Sat. Sep 30th, 2023
    Are Installment Plans for College Tuition Putting Students at Risk of High Fees and Debt?

    A new report from the Consumer Financial Protection Bureau (CFPB) raises concerns about the potential risks associated with installment plans for college tuition. While these plans offer an alternative to student loans and allow students to spread out their payments over a semester or school year without accruing interest, the CFPB has found that they may also come with high fees and the potential for accumulating debt.

    The report assessed the tuition payment plans of nearly 450 colleges and universities and found that 89% of them charged enrollment fees, with some as high as $250. Additionally, 44% of the schools imposed late fees, and two-thirds charged returned-payment fees. These fees can significantly increase the cost of the installment plans and, in some cases, lead to annual percentage rates as high as 237%.

    Furthermore, the CFPB found instances where missing a single payment could result in the entire balance becoming due. Some schools even convert no-interest plans into interest-bearing loans when payments are missed. Certain colleges also employ tactics such as withholding transcripts, removing students from classes, or evicting them from dorms for late payments.

    The report also highlighted the lack of transparent disclosure of the terms and conditions of these payment plans. Students may have difficulty understanding the nature of the plans since information is often scattered across multiple documents and webpages.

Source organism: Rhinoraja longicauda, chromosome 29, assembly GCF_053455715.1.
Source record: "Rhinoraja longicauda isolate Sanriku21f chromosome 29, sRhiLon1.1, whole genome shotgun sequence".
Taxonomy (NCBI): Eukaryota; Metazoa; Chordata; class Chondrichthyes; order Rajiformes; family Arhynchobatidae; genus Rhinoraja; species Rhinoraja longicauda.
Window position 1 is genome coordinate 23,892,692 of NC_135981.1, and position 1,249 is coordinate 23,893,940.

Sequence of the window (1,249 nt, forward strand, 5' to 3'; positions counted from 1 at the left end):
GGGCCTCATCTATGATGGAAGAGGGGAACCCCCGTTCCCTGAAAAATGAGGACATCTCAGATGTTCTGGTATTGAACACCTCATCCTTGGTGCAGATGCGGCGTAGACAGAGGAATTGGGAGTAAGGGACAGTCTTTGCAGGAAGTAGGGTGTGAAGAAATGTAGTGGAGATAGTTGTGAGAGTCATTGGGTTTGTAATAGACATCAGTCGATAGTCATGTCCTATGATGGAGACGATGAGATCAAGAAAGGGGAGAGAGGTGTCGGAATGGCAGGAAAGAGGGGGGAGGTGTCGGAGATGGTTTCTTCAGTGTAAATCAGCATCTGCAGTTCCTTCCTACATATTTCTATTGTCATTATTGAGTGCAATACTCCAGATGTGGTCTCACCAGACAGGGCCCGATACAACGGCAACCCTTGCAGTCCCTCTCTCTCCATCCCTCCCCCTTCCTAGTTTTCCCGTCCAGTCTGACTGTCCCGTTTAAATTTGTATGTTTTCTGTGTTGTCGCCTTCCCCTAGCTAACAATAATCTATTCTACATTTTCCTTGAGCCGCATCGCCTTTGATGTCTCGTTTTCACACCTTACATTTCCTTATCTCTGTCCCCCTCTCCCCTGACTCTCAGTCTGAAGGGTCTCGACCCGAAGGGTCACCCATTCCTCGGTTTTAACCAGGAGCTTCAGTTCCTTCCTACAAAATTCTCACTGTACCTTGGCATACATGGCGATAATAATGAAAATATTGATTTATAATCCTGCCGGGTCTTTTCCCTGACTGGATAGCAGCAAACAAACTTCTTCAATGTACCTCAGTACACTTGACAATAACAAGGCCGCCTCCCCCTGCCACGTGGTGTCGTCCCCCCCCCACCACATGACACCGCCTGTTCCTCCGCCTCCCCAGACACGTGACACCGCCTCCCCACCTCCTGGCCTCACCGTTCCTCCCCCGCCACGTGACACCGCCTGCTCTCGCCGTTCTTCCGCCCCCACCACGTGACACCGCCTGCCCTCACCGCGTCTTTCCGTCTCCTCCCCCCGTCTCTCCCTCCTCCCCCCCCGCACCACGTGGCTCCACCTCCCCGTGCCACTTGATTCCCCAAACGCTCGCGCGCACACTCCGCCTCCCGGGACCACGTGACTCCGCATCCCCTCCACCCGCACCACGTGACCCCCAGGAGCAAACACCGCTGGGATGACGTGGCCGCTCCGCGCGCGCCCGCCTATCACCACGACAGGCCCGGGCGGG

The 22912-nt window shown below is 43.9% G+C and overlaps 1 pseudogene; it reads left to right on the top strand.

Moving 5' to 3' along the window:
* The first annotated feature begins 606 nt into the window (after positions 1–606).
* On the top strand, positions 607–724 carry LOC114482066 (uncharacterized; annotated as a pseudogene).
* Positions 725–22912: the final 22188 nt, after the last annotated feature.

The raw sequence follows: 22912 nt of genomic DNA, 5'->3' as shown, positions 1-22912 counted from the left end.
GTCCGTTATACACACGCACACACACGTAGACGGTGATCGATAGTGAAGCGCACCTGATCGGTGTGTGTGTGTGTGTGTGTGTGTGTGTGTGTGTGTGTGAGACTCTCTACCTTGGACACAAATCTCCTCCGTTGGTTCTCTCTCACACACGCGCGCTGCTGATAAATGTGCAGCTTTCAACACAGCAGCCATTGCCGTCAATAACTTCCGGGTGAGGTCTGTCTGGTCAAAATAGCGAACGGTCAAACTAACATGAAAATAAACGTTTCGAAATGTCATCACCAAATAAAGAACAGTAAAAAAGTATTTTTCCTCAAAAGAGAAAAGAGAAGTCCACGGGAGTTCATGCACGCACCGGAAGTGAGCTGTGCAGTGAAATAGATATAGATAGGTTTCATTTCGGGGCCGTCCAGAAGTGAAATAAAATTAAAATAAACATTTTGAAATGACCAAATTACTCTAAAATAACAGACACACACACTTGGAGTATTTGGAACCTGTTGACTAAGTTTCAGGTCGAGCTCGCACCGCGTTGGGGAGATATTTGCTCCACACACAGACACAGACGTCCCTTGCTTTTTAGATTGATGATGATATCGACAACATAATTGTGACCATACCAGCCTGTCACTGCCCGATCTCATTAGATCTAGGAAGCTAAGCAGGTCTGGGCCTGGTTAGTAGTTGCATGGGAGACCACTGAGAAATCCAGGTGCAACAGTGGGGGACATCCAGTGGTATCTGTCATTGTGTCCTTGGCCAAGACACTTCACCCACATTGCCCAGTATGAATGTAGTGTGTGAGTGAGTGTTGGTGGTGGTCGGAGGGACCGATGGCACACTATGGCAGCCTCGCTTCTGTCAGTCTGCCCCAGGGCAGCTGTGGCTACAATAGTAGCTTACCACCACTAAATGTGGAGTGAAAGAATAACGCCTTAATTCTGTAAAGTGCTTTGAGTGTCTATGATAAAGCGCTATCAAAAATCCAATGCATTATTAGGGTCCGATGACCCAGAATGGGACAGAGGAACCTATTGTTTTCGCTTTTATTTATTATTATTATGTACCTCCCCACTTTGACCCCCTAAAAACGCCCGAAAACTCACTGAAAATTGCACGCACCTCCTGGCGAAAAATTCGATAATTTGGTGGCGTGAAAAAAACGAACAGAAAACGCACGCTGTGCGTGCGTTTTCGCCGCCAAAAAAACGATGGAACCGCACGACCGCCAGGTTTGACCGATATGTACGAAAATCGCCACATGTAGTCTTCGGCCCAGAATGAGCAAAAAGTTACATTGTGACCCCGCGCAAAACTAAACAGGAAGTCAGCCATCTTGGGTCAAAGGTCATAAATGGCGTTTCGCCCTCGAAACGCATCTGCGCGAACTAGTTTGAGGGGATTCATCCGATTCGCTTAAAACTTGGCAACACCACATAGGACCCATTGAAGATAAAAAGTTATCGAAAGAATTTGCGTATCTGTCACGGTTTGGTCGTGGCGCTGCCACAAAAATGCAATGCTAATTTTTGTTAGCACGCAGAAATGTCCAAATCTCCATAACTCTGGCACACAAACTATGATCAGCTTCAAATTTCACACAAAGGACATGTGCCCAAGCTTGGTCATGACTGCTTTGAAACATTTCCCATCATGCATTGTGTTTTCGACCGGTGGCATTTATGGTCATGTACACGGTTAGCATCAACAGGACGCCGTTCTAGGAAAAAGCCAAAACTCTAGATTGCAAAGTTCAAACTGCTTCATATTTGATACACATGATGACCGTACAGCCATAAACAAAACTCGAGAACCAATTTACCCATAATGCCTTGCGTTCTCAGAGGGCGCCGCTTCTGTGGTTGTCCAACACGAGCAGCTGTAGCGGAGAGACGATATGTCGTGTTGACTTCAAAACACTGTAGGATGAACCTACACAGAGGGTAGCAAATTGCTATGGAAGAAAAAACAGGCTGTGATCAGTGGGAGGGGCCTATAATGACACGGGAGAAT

CFPB Director Rohit Chopra urged colleges and universities to review their repayment plans to avoid subjecting students to high fees and coercive debt collection practices. While colleges may argue that these plans are not loans, the CFPB considers them an extension of credit and expects clear terms and conditions to be provided by educational institutions.

    This report comes after the CFPB announced its intention to examine colleges and universities that extend private loans directly to students. This suggests that the enforcement agency may take action against schools that violate consumer financial protection laws, although no specific actions have been mentioned thus far.

    In conclusion, while installment plans for college tuition offer an alternative to borrowing, students need to be wary of the fees and potential debt that can accumulate. Clear disclosure and fair practices from educational institutions are essential in protecting students from excessive financial burdens.

    – Consumer Financial Protection Bureau (CFPB) report